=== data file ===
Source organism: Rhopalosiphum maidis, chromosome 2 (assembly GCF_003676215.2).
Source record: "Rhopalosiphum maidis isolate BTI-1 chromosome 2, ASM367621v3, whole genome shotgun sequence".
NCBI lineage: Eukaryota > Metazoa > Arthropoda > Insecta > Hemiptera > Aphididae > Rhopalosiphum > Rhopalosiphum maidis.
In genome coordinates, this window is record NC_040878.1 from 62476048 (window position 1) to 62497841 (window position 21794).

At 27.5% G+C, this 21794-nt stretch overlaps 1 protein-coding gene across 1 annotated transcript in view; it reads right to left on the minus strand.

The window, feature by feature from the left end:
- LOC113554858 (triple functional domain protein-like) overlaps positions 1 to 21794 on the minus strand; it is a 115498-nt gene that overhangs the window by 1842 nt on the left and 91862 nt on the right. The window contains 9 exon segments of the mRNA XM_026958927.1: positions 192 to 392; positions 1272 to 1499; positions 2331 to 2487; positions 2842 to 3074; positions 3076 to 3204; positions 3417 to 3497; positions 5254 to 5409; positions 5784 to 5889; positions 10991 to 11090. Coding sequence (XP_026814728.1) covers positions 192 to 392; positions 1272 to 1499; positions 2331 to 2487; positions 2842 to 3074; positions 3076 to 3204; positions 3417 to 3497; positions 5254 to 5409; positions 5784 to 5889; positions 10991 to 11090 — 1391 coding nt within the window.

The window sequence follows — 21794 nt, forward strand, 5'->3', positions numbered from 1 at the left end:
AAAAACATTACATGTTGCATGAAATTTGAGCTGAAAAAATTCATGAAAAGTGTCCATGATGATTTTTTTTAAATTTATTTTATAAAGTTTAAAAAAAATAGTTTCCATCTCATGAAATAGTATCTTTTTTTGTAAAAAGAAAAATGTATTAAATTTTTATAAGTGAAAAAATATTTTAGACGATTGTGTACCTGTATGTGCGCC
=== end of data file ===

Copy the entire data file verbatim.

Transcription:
Source organism: Rhopalosiphum maidis, chromosome 2 (assembly GCF_003676215.2).
Source record: "Rhopalosiphum maidis isolate BTI-1 chromosome 2, ASM367621v3, whole genome shotgun sequence".
NCBI lineage: Eukaryota > Metazoa > Arthropoda > Insecta > Hemiptera > Aphididae > Rhopalosiphum > Rhopalosiphum maidis.
In genome coordinates, this window is record NC_040878.1 from 62476048 (window position 1) to 62497841 (window position 21794).

At 27.5% G+C, this 21794-nt stretch overlaps 1 protein-coding gene across 1 annotated transcript in view; it reads right to left on the minus strand.

The window, feature by feature from the left end:
- LOC113554858 (triple functional domain protein-like) overlaps positions 1 to 21794 on the minus strand; it is a 115498-nt gene that overhangs the window by 1842 nt on the left and 91862 nt on the right. The window contains 9 exon segments of the mRNA XM_026958927.1: positions 192 to 392; positions 1272 to 1499; positions 2331 to 2487; positions 2842 to 3074; positions 3076 to 3204; positions 3417 to 3497; positions 5254 to 5409; positions 5784 to 5889; positions 10991 to 11090. Coding sequence (XP_026814728.1) covers positions 192 to 392; positions 1272 to 1499; positions 2331 to 2487; positions 2842 to 3074; positions 3076 to 3204; positions 3417 to 3497; positions 5254 to 5409; positions 5784 to 5889; positions 10991 to 11090 — 1391 coding nt within the window.

The window sequence follows — 21794 nt, forward strand, 5'->3', positions numbered from 1 at the left end:
AAAAACATTACATGTTGCATGAAATTTGAGCTGAAAAAATTCATGAAAAGTGTCCATGATGATTTTTTTTAAATTTATTTTATAAAGTTTAAAAAAAATAGTTTCCATCTCATGAAATAGTATCTTTTTTTGTAAAAAGAAAAATGTATTAAATTTTTATAAGTGAAAAAATATTTTAGACGATTGTGTACCTGTATGTGCGCC